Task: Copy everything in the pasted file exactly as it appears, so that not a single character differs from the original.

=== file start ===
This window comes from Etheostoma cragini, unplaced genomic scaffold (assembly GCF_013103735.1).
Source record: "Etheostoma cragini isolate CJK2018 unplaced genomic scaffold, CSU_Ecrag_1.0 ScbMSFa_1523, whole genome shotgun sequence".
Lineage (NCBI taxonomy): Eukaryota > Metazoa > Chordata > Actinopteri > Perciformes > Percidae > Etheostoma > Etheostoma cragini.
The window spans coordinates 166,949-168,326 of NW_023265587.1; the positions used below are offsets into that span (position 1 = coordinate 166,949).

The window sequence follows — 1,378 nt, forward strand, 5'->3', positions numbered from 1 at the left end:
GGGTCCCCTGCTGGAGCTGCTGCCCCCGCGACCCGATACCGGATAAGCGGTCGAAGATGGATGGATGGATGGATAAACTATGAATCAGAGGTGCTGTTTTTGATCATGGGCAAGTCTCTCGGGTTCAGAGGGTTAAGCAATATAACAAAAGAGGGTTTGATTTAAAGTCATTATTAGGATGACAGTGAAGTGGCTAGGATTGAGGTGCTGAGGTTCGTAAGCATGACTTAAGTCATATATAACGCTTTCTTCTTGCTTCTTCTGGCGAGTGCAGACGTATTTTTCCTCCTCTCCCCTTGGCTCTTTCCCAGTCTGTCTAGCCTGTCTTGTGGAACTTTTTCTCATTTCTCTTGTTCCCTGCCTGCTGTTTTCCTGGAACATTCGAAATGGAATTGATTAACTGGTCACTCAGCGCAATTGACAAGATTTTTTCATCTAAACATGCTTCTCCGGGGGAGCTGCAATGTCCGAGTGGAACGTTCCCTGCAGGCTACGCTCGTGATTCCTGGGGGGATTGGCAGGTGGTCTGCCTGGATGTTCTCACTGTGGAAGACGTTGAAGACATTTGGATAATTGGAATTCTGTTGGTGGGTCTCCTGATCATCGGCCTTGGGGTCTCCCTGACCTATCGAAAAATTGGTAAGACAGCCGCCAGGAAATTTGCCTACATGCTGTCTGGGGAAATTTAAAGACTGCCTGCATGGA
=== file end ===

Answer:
This window comes from Etheostoma cragini, unplaced genomic scaffold (assembly GCF_013103735.1).
Source record: "Etheostoma cragini isolate CJK2018 unplaced genomic scaffold, CSU_Ecrag_1.0 ScbMSFa_1523, whole genome shotgun sequence".
Lineage (NCBI taxonomy): Eukaryota > Metazoa > Chordata > Actinopteri > Perciformes > Percidae > Etheostoma > Etheostoma cragini.
The window spans coordinates 166,949-168,326 of NW_023265587.1; the positions used below are offsets into that span (position 1 = coordinate 166,949).

The window sequence follows — 1,378 nt, forward strand, 5'->3', positions numbered from 1 at the left end:
GGGTCCCCTGCTGGAGCTGCTGCCCCCGCGACCCGATACCGGATAAGCGGTCGAAGATGGATGGATGGATGGATAAACTATGAATCAGAGGTGCTGTTTTTGATCATGGGCAAGTCTCTCGGGTTCAGAGGGTTAAGCAATATAACAAAAGAGGGTTTGATTTAAAGTCATTATTAGGATGACAGTGAAGTGGCTAGGATTGAGGTGCTGAGGTTCGTAAGCATGACTTAAGTCATATATAACGCTTTCTTCTTGCTTCTTCTGGCGAGTGCAGACGTATTTTTCCTCCTCTCCCCTTGGCTCTTTCCCAGTCTGTCTAGCCTGTCTTGTGGAACTTTTTCTCATTTCTCTTGTTCCCTGCCTGCTGTTTTCCTGGAACATTCGAAATGGAATTGATTAACTGGTCACTCAGCGCAATTGACAAGATTTTTTCATCTAAACATGCTTCTCCGGGGGAGCTGCAATGTCCGAGTGGAACGTTCCCTGCAGGCTACGCTCGTGATTCCTGGGGGGATTGGCAGGTGGTCTGCCTGGATGTTCTCACTGTGGAAGACGTTGAAGACATTTGGATAATTGGAATTCTGTTGGTGGGTCTCCTGATCATCGGCCTTGGGGTCTCCCTGACCTATCGAAAAATTGGTAAGACAGCCGCCAGGAAATTTGCCTACATGCTGTCTGGGGAAATTTAAAGACTGCCTGCATGGA